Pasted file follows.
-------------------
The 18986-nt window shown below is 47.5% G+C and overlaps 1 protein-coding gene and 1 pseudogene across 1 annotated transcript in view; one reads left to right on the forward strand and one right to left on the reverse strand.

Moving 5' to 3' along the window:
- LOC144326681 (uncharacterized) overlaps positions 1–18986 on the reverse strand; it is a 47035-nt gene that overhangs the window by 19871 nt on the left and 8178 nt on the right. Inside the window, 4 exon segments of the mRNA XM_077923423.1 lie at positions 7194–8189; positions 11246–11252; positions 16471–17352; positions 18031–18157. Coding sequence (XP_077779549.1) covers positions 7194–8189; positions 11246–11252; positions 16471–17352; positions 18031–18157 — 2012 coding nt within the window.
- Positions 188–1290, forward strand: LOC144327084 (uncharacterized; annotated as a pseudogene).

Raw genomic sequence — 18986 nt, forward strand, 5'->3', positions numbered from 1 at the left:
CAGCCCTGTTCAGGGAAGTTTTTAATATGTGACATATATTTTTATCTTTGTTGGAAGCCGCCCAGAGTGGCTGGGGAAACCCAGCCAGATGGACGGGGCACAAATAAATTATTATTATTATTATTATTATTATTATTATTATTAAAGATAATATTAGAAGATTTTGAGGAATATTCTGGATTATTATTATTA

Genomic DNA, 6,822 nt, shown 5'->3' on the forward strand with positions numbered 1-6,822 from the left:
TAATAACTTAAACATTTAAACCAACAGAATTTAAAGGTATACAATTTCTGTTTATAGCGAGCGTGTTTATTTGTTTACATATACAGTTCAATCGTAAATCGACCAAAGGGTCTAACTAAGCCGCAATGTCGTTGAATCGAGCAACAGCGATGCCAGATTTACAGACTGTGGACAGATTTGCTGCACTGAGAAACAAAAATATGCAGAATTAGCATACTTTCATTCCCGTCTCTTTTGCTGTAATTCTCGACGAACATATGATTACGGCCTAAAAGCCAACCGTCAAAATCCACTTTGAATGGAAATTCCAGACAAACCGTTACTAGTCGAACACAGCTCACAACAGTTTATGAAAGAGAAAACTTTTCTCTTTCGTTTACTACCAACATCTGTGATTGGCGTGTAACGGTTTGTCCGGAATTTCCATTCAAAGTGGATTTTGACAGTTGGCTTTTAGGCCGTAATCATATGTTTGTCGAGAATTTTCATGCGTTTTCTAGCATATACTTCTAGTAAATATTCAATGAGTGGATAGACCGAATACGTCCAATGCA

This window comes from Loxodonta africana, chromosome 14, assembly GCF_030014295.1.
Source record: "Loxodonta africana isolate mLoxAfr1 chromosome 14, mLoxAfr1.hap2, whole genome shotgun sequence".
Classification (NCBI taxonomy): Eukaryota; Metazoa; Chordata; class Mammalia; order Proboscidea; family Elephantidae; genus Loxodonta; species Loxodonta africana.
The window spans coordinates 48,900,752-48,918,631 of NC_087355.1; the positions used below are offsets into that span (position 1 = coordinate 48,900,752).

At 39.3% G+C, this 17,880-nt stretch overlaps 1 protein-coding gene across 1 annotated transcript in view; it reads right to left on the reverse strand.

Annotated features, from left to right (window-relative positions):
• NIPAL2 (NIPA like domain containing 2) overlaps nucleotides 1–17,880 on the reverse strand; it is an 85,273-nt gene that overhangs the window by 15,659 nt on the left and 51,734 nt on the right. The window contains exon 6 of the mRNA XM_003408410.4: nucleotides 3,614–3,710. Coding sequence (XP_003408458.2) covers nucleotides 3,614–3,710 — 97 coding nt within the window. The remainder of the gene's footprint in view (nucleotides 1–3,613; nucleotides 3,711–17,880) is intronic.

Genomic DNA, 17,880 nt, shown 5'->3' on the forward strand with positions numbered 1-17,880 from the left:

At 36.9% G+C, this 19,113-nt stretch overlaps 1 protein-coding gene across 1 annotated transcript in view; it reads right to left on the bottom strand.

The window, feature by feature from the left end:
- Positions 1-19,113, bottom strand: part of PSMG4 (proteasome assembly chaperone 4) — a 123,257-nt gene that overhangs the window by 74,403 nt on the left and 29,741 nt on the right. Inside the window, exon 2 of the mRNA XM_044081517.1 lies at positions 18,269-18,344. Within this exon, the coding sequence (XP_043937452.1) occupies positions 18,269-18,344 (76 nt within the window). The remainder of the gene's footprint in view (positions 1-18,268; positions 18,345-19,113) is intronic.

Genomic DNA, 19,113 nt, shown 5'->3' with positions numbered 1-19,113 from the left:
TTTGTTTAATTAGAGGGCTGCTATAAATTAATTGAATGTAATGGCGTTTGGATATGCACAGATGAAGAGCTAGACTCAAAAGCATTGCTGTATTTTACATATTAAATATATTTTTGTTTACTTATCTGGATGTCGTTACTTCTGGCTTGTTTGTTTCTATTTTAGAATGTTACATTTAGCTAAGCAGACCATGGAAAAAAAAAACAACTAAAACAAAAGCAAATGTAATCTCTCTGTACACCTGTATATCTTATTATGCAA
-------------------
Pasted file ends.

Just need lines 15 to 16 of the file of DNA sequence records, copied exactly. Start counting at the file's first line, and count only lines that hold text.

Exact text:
• NIPAL2 (NIPA like domain containing 2) overlaps nucleotides 1–17,880 on the reverse strand; it is an 85,273-nt gene that overhangs the window by 15,659 nt on the left and 51,734 nt on the right. The window contains exon 6 of the mRNA XM_003408410.4: nucleotides 3,614–3,710. Coding sequence (XP_003408458.2) covers nucleotides 3,614–3,710 — 97 coding nt within the window. The remainder of the gene's footprint in view (nucleotides 1–3,613; nucleotides 3,711–17,880) is intronic.

Genomic DNA, 17,880 nt, shown 5'->3' on the forward strand with positions numbered 1-17,880 from the left: